The information on this page applies to seedlings sold by LEAF Nursery during our 2021 Seedling Sale.
Cucumis sativus. Chelsea Prize our cucumber lovers’ reward, 12 to 15 inch Chelsea Prize is the same long, elegantly slender English cucumber found at a premium price in upscale markets. These thin skinned, bitter-free cucumbers are always easy to digest with absolutely delicious crispy sweet flesh and few seeds. The handsome glossy fruits are produced in abundance from every node of the vigorous, self-pollinating vines. Enjoy them all summer in wafer-thin juicy slices for salads or cut into refreshing crisp wedges. (Scab resistant)
Easy to Grow
When to Plant Your Seedling
Rich well drained soil
Days to Maturity
60 days from seed
Additional instructions: Protect seedlings from marauding birds with plastic berry baskets, removing before plants get crowded. Shallow rooted cucumbers need ample and consistent moisture. Avoid overly wet or dry periods for good quality fruit. Growing cucumber vines up vertical supports gives you long straight fruits and saves garden space.
Cucumber roots are sensitive to disturbance, transplant carefully.
Fruits are medium green with small, white "spines" can be harvested from 1½"–6" long. Resistant to anthracnose, angular leaf spot, cucumber mosaic virus, downy mildew, and powdery mildew. Apply a slow-release, balanced fertilizer (equal parts nitrogen, phosphorus, and potassium) to soil before sowing. Since root system is extensive, fertilize the entire growing area evenly, as cucumber root are susceptible to fertilizer burn when fertilizer is applied too densely around the base of the plant.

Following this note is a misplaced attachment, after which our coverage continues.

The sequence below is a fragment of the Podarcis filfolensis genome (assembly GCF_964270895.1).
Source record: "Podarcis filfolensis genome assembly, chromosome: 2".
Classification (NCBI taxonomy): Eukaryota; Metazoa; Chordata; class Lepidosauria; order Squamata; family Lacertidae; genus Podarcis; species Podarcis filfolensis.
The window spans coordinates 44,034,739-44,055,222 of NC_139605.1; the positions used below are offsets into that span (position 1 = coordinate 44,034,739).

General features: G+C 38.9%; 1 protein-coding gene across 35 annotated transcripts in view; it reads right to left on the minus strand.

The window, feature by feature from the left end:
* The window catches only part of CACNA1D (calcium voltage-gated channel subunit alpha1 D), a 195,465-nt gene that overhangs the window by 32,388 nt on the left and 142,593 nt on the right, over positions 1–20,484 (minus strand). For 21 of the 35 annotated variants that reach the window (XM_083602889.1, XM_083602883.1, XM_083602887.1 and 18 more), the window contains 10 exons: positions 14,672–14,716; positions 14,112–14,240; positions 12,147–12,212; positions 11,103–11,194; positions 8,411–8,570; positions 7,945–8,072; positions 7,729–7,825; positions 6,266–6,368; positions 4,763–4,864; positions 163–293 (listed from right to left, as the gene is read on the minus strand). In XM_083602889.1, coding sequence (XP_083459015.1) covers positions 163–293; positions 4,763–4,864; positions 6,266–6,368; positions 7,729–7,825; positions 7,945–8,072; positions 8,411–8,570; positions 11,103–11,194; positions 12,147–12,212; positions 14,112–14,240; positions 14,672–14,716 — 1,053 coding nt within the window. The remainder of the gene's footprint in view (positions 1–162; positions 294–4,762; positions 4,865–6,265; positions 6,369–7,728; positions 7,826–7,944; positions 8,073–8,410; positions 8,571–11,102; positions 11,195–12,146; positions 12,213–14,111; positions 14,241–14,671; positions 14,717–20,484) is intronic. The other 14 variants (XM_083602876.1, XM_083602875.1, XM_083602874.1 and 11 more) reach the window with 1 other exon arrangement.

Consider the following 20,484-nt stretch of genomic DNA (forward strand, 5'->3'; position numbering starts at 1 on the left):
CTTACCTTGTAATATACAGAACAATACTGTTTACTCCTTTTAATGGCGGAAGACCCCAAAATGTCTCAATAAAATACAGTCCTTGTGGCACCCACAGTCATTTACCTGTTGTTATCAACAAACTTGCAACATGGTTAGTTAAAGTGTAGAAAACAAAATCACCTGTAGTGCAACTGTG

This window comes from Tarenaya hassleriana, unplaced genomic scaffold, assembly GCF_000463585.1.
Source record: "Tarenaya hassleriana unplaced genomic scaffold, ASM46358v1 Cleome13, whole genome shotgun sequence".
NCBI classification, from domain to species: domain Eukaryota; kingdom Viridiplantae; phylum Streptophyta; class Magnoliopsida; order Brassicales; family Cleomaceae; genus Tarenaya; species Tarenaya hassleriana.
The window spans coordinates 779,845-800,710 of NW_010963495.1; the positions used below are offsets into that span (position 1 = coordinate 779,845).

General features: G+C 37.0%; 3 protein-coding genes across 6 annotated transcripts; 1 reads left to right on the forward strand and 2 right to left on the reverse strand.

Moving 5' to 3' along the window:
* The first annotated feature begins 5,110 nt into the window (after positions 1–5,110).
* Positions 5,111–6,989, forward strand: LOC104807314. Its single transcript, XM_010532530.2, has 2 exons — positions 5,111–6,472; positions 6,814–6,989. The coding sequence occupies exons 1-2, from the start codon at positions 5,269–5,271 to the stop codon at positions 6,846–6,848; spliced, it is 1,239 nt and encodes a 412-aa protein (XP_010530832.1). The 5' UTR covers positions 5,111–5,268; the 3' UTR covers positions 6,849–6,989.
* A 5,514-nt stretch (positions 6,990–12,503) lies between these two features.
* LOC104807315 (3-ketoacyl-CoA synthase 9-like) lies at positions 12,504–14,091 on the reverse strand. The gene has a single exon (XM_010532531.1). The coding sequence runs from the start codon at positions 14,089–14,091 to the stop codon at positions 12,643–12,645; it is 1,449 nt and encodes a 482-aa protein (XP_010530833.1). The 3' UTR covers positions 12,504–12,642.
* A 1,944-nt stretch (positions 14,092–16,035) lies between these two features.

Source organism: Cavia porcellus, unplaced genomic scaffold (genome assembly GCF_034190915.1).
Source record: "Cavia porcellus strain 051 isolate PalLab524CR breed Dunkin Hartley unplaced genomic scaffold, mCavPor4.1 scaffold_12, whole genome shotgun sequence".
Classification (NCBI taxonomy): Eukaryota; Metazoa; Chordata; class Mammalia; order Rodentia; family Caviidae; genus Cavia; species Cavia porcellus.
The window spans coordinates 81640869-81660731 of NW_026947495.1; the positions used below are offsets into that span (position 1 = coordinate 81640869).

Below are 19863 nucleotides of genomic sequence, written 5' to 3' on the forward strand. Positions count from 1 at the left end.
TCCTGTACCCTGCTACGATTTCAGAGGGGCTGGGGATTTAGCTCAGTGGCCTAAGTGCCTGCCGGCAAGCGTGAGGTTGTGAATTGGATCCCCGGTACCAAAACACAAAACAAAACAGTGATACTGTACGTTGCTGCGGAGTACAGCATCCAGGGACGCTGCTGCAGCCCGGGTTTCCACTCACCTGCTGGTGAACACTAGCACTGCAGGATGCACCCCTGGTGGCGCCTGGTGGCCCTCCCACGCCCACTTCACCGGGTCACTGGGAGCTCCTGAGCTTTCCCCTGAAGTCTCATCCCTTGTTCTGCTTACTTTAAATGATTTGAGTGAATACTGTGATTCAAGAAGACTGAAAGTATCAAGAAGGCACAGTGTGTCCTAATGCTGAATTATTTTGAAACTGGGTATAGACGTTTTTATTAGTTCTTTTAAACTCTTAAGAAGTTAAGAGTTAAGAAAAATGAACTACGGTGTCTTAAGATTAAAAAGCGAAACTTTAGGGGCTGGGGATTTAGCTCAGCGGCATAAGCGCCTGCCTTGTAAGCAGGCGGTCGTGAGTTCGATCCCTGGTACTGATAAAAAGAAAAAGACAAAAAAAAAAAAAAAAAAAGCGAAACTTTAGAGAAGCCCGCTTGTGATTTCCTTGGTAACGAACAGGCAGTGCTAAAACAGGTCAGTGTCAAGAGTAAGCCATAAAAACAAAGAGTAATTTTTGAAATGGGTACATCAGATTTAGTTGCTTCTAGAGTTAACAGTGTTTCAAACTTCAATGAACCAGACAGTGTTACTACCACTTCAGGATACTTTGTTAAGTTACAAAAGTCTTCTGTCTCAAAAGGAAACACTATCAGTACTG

Cucumbers require rich, well-drained soil, a long rotation cycle (don't plant them in the same spot year after year), consistent moisture and proper spacing help reduce stress on plants and avoidance of common cucumber diseases like scab and mosaic.
Most varieties of cucumber vines spread from row to row. Training on a cage, trellis or fence along the edge of the garden will correct this and also lift the fruit off the soil. Trellising gets leaves up off the ground so that they dry off faster. Also, if the vines are trellised, the gardener is less likely to step on the vines and there is no need to move the vines for weeding or other purposes, reducing the risk of damage. If trellising is not possible, there are many excellent bush varieties of cucumber available now. Most of them produce well for a limited amount of space and may be a desirable alternative in a small garden. If vines are not trellised, avoid destroying blossoms or kinking vines by gently rolling the vines away rather than lifting them when searching for harvestable fruit. In non-trellised plantings, organic materials are useful in the summer to return moisture and keep the fruit clean. Working in the vines when leaves are wet could spread disease. Wait until after morning dew or rain evaporates. There has been a significant increase in disease resistance in cucumber varieties in recent years. Select resistant varieties when possible.
Harvesting instructions: Cut rather than pull fruits from vines before seeds are large inside. Harvest every few days for longest fruit production. These juicy tender cucumbers need no peeling. Slice and enjoy for refreshing snacks, in salads and sandwiches. Eat cucumbers within a day or two of picking for best taste and quality.
Pick, and pick some more! Overly mature cucumbers on the vine will slow production of new cucumbers. Cut the stem rather than pulling at the fruit, as stems are fragile. To increase the quality and storage time, once picked, immediately immerse in cold water to disperse “field heat”.